So, who does our club team play? What’s the season like? The Golden Eagles start practice in August as the school year begins. They practice every day for about two to three weeks to develop cohesion and have a solid base to work from. This also helps knock off the dust and get everyone back in shape for the season. As the school year starts the team scales it back to two days a week to ensure that no one’s studies suffer. Game days vary between Saturday and Sunday depending on the match up that week. Generally when they play Division 3 schools the game is typically Saturday. For conference games against other club teams the games are usually on Sunday. The season spans eight games during the fall semester. The team battles other clubs like Miami Ohio, University of Wisconsin Milwaukee, and SIU Edwardsville, as well as Division 3 teams like Concordia of Wisconsin and UW Parkside.

Marquette’s Club also plays a short spring season. “The spring is more or less for recruiting purposes and to dust off our game. We get out there and hit some people. It’s a chance to develop our offense with our new players and really a great time to have some fun,” Rainey says. This year the team will cap their spring season with a scrimmage against University of Wisconsin-Parkside.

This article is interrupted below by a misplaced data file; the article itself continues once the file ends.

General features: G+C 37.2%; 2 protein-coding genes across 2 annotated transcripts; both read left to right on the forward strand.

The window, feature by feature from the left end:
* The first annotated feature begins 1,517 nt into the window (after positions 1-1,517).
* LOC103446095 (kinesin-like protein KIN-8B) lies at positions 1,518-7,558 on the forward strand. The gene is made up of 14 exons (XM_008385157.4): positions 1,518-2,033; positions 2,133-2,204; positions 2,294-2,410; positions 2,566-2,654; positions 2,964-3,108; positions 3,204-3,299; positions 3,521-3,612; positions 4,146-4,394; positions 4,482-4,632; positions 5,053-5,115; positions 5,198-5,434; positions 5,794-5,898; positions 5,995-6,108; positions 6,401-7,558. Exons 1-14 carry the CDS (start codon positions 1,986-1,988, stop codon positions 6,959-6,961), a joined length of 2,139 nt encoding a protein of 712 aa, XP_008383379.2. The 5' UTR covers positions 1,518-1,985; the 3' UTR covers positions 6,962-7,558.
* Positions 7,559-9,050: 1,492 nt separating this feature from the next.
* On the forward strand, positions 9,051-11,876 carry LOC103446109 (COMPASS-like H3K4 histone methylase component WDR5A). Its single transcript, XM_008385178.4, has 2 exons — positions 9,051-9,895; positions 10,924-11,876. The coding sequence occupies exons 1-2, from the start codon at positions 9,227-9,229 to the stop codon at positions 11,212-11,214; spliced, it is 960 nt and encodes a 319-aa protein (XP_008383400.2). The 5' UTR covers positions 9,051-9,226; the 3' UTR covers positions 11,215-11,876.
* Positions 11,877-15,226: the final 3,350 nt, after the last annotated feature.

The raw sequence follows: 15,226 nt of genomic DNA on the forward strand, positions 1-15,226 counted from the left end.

With recent rumors circulating about the possibility of a D1 football team Gorham doesn’t seem worried that it will affect the club negatively. “The great part about club football is that it’s for the love of the game, the guys we play with now could have easily played on a D3 team no problem and maybe even on a D1 squad. We love football, and we chose to take on the academic challenge at Marquette. It would be cool to have a D1 team but I don’t think that it would detract from the club at all.”

So…where do I sign up? Marquette Club football maintains a web site at www.marquetteclubfootball.com. Here, interested students can find rosters, practice schedules and contact information for players and the officers of the club. If you have any questions about joining, dues, or anything else you can also send an email to   [email protected] and an officer will respond as quickly as possible. Even easier, show up to a practice and talk to one of the staff. Have a friend on the team…that works too. If you love football, then this is the place to play.

by Joe Defelice
[email protected]

Marquette Club Football Team (Photos courtesy of Marquette Football)

Marquette Club Football Team (Photos courtesy of Marquette Football)

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Marquette men’s rugby compete at midwest All-Star tournament

Posted on 28 April 2010 by Joe Beres

Last weekend Chicago played host to the annual rugby All-Star tournament for the Midwest. Wisconsin, which is perennially seen as the powerhouse of the tournament, was one of just eight teams that participated in the tournament hosted by the Local Area Union (LAU). This year Marquette was well represented in the tournament, sending four players to the All-Star tournament which tied for most amongst any college in Wisconsin.